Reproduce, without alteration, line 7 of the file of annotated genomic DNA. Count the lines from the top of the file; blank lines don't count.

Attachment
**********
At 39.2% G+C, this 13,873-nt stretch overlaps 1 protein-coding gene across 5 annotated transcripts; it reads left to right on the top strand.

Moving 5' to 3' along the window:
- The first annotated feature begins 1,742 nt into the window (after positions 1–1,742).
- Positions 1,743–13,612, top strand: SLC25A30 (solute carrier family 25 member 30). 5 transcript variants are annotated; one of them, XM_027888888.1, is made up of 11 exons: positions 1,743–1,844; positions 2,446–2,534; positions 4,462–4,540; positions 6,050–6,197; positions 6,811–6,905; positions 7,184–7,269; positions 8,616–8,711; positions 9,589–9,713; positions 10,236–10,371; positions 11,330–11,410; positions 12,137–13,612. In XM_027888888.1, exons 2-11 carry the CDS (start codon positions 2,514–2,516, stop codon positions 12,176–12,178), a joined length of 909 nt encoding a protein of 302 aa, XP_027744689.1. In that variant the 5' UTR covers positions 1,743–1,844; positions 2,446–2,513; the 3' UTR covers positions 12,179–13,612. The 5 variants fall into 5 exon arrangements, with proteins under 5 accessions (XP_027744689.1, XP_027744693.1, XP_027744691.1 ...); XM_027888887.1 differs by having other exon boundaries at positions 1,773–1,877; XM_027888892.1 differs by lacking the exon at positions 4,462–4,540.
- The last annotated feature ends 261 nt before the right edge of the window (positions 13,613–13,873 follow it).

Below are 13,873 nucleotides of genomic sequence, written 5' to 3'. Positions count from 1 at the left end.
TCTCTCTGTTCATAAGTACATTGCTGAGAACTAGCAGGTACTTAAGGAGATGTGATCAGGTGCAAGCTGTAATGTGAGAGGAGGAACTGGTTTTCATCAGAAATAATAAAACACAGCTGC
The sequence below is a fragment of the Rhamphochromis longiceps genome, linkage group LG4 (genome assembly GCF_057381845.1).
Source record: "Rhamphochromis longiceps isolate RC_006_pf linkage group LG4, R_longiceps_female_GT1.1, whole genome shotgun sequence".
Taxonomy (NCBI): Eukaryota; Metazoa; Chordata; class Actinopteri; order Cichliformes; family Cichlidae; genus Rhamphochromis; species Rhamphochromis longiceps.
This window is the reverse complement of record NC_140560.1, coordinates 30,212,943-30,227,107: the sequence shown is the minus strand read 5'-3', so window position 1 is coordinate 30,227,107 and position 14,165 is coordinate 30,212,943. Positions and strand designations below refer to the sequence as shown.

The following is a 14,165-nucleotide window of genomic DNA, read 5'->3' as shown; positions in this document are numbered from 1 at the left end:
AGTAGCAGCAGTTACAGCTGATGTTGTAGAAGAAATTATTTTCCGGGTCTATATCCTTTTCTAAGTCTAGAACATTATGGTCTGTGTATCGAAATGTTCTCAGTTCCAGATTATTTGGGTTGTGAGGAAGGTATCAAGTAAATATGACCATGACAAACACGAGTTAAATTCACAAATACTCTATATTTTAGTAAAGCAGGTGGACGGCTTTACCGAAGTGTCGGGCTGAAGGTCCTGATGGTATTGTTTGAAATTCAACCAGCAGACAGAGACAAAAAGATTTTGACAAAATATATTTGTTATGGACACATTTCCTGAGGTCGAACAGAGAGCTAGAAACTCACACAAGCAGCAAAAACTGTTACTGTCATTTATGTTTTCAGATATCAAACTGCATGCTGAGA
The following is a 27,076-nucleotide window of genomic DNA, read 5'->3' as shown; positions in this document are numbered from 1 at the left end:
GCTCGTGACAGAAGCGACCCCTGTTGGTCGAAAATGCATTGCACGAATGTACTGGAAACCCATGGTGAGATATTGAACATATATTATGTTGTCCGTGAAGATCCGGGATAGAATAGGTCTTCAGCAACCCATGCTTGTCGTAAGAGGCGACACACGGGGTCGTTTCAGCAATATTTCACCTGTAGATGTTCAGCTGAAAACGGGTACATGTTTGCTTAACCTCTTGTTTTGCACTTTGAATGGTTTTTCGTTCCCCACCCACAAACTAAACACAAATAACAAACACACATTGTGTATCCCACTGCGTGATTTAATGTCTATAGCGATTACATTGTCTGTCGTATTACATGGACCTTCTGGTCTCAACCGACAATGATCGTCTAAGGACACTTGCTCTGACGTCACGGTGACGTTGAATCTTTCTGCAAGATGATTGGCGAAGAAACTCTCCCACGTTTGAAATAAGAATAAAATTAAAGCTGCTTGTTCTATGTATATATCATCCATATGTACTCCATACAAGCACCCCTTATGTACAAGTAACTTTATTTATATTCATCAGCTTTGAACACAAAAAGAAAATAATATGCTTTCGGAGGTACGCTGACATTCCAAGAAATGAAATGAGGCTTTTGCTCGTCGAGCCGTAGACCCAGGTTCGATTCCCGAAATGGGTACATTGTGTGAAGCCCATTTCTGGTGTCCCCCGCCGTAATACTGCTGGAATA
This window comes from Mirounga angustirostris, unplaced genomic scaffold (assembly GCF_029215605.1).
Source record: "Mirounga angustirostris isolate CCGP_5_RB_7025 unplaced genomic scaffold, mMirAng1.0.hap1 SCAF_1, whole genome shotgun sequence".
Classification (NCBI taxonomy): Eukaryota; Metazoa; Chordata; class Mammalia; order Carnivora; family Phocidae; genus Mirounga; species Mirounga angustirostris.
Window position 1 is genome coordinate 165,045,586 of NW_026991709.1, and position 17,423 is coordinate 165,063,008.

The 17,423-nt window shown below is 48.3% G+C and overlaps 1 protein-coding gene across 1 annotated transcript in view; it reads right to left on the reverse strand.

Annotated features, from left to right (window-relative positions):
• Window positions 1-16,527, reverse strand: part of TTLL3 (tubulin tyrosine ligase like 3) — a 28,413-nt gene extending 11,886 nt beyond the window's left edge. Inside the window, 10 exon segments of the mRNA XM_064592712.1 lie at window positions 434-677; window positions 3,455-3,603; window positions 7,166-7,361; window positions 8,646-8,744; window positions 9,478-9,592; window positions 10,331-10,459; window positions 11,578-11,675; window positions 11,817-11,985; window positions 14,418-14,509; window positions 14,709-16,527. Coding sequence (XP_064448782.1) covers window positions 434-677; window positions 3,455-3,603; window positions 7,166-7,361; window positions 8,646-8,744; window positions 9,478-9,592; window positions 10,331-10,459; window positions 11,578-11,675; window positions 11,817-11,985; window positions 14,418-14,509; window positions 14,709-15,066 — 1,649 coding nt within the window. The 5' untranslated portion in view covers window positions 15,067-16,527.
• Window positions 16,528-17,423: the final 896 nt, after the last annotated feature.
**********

TCTCTCTGTTCATAAGTACATTGCTGAGAACTAGCAGGTACTTAAGGAGATGTGATCAGGTGCAAGCTGTAATGTGAGAGGAGGAACTGGTTTTCATCAGAAATAATAAAACACAGCTGC